Definitely something to think about. I think it is good to encourage dreams, as long as there is a realistic sense of having to work for it...

Miss-ology said...

Really interesting issue. My parents raised me to love whatever I do rather than necessarily do whatever I love. I feel like I'm little more resilient with a tough job than some of my peers...then again, I'm not really a Gen-Y either, but some good points about having realistic expectations here.

Tara said...

Amazing post- all too true. There is a fine line between ability, reality, and expectations.

Jessica said...

This is such a great topic. I'm not a big believe in the whole 'you can do anything you put your mind to' ideal. My kids are young so I try to balance a dose of reality with the wonder of childhood. As they get older I'll move on to more reality, less wonder...

Bewildered Bug said...

That's a hard question when you put it like that!

My parents did raise me to be all I could ever dream of - and I don't think I've ever lived up to it.

However, I don't believe in telling a child otherwise because they reach lower than their potential. I believe the child should stretch themselves.

A friend of mine from high school aptly put it - reach up for the moon because if you miss, you'll be among the stars.

Julie @ Pickles and I Scream said...

I was always told I could be anything I wanted to be and I will tell my daughter the same. I still believe I can be anything I want to be, I just haven't figured out exactly what that is and how it will pay the bills.

I think the trick to "being whatever you want to be" when you grow up is realizing that most people don't become rich, famous, whatevers but to figure out how to incorporate what it is you're passionate about into the career path you choose.

{new follower,visiting from comment hour}

Ixy said...

I feel really strongly about this - you're not doing your child (or the world) a favour by pretending they can do anything they want. That said, the world is so cruel and parents should be the support kids can always count on. I think our job is to guide our kids about the consequences of their decisions, and encourage them to ask questions that will get them thinking realistically. For example, "what else would you like to do if becoming a rock star is taking longer than expected"?

smellslikeinsanity said...

While I'm teaching my children that it's important to try, I'm also teaching them to follow their strengths. If they try and fail, pick yourself up, brush yourself off, and try something new. It's ok to fail, what's important is that you don't let failure stand in your way of truly living.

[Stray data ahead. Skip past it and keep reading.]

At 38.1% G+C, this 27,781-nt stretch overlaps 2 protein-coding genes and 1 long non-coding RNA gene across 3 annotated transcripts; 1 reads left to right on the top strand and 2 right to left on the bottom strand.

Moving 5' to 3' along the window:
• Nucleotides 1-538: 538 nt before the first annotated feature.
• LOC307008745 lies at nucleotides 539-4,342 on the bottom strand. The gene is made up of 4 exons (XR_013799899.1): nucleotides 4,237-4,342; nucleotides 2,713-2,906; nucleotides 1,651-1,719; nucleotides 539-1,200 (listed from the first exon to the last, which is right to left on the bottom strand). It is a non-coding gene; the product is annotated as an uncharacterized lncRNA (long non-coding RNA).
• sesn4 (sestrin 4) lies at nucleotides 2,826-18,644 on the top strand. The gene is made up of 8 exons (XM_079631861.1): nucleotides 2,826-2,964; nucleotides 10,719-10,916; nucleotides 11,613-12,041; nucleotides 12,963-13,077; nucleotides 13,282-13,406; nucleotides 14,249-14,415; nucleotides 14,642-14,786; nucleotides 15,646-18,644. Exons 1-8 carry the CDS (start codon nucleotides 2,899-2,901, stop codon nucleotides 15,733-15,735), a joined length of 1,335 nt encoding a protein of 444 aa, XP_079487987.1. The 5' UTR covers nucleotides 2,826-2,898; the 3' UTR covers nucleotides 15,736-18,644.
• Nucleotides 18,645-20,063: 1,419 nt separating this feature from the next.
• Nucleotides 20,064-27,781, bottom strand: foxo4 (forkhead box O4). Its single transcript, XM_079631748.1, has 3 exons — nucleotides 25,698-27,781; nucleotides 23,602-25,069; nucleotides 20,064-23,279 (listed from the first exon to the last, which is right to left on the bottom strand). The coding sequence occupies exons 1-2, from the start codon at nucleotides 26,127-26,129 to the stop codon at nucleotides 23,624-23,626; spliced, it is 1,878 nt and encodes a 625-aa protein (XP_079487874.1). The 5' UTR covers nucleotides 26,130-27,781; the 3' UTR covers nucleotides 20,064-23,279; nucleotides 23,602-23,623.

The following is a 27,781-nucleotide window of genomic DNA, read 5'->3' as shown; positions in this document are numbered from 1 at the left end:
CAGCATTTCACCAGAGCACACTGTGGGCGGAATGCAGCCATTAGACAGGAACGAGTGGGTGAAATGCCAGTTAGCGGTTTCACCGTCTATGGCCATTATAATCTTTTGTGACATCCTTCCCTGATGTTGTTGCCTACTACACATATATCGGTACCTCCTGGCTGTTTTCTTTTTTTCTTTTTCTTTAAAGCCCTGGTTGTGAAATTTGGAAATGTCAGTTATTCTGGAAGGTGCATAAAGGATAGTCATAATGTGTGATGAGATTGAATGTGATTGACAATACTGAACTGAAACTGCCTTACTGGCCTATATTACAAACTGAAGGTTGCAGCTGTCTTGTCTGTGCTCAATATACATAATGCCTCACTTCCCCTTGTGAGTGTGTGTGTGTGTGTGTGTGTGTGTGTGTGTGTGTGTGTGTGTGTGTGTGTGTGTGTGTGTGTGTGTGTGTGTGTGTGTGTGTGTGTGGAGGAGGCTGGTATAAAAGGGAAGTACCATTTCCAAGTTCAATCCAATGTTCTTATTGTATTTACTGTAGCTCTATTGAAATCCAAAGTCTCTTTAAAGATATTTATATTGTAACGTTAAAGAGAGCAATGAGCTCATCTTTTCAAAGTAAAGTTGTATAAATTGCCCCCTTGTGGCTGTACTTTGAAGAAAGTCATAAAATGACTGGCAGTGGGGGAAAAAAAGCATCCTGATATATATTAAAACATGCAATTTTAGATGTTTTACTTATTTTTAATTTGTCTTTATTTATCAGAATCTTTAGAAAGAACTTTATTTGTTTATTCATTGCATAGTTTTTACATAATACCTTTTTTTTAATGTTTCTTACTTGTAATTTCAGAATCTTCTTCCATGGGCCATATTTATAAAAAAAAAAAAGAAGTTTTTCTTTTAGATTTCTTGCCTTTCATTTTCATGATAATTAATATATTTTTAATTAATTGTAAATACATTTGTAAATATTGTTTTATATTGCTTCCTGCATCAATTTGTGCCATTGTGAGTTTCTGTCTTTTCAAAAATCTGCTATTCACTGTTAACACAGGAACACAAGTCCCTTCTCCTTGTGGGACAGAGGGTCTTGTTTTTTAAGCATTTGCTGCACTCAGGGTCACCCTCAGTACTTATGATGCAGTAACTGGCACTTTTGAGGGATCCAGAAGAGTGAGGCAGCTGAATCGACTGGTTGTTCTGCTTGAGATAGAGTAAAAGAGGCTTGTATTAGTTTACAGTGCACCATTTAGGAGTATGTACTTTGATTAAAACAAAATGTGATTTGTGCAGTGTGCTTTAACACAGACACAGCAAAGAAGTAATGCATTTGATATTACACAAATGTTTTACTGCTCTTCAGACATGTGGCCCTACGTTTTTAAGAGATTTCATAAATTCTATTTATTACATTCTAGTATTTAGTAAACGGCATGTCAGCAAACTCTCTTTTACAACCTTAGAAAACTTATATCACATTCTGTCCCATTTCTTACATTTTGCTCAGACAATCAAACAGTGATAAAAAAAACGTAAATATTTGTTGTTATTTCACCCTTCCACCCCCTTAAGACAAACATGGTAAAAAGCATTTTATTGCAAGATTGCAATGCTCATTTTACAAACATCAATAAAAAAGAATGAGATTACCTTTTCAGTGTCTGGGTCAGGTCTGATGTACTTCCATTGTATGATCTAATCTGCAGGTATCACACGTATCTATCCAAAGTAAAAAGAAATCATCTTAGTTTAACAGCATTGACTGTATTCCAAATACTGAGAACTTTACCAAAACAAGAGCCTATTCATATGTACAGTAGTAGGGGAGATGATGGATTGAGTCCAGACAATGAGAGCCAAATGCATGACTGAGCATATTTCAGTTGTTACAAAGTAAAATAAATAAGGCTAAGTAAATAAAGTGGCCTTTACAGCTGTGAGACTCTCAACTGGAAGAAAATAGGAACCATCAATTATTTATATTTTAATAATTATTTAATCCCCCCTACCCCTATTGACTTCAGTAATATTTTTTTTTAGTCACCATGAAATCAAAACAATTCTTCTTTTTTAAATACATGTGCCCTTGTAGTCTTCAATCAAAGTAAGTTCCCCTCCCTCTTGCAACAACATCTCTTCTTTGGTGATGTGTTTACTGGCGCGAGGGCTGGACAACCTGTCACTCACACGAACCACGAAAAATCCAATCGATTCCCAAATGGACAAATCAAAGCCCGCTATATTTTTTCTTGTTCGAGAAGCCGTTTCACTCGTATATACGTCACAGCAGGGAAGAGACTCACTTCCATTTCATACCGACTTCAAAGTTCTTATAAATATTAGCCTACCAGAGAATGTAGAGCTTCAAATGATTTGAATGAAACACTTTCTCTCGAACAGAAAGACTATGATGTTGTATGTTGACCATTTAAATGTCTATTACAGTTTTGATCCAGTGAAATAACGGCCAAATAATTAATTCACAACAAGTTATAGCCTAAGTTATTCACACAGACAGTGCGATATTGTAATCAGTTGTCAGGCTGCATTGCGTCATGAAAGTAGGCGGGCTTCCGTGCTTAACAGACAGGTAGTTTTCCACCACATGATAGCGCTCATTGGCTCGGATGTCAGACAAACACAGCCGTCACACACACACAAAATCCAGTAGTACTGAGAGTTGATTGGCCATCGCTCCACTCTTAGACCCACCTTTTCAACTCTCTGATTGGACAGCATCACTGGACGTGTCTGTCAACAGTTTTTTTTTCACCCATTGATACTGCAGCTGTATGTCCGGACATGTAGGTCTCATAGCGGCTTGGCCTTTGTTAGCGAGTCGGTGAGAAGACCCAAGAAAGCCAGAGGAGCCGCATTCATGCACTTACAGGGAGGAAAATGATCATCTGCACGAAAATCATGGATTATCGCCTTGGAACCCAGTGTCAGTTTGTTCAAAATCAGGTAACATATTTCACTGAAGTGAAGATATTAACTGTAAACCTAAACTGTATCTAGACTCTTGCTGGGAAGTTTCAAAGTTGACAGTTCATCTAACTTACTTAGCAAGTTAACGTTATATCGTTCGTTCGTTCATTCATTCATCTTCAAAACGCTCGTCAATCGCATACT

Terri said...

We had the same list, Stephanie... and just like you, I've only done 3 & 4. My parents did teach me that I can do anything I want and they still tell me that to this day. But, in the midst of all that I learned how important family was to them and that above all doing what's best for your family is most important.

I think what many Gen Xer's & Yer's don't understand is that you may be able to do it all... just not at once! Who says you can't start that magazine once the kids are out of the house!! (Then call me up & we can collaborate and create a new, rockin' magazine!)

rachel said...

I was so career driven, early on my career. I was going to be partner by 30. then i had kids and all my priorities changed...great post!

Trish said...

Never been career driven. Was so relieved to quit working when I had kids! Now that the youngest (of 3) is almost 3, I'm starting to get the itch to go back to work. Still a believer that you can do anything, if you put your mind to it. #commenthour

TheProDiva said...

Well, my parents raised me to believe I could do whatever I wanted. They also made it clear that I had to work for it, and that it would not be easy. They were quite realistic with me about how the "real world" worked. Most important, they were there to catch me whenever I fell on my journey. I intend to do the same for my children, when I have them!

admin said...

Yes, my parents told us girls that we could be anything we wanted to be if we worked hard for it. I believed them then, and still believe now. I will be telling my son the same.

Mama Spaghetti said...

I love this post! I am a Gen-Y-er, but I am constantly frustrated by my peers and how entitled they feel about, well, pretty much everything. Somewhere along the way it was like building self-esteem steam-rolled right over realism, and it's left a lot of people I know floundering.

Between that and the fact that childhood seems to linger into a lot of people's mid-20's, I'd say we've done ourselves a huge disservice.

Long story short, that's not how I hope to raise my son. I want him to know the value of hard work, and that I will be proud of him no matter what. But sometimes failure is part of the equation, too.

Nicole Rivera said...

My parents raised me to believe I could be anything. I was a dreamer, but I was raised by a teacher and a banker who ended up on disability. I think having my mom on disability from when I was about 4 years old indirectly taught me that whatever we want is NOT what we always get. If this wasn't enough to learn the lesson, my father passed away when I was 12.

Through it all my mom kept teaching us (my brother and I) that we could be anything. We believed it, but LIFE taught us that while we worked toward our dreams there might be bumps, obstacles and detours. And we also knew it wouldn't be easy.

I struggle with how I can teach my own someday children (that's part of my plan that has its own obstacle these days) this delicate lesson:

You can BE anything, but you are not OWED anything. If you want it, work for it and if it is what is meant for you it will happen. If it doesn't, then keep your eyes open - something is on the horizon! Don't miss or squander opportunities and don't force square pegs into round holes...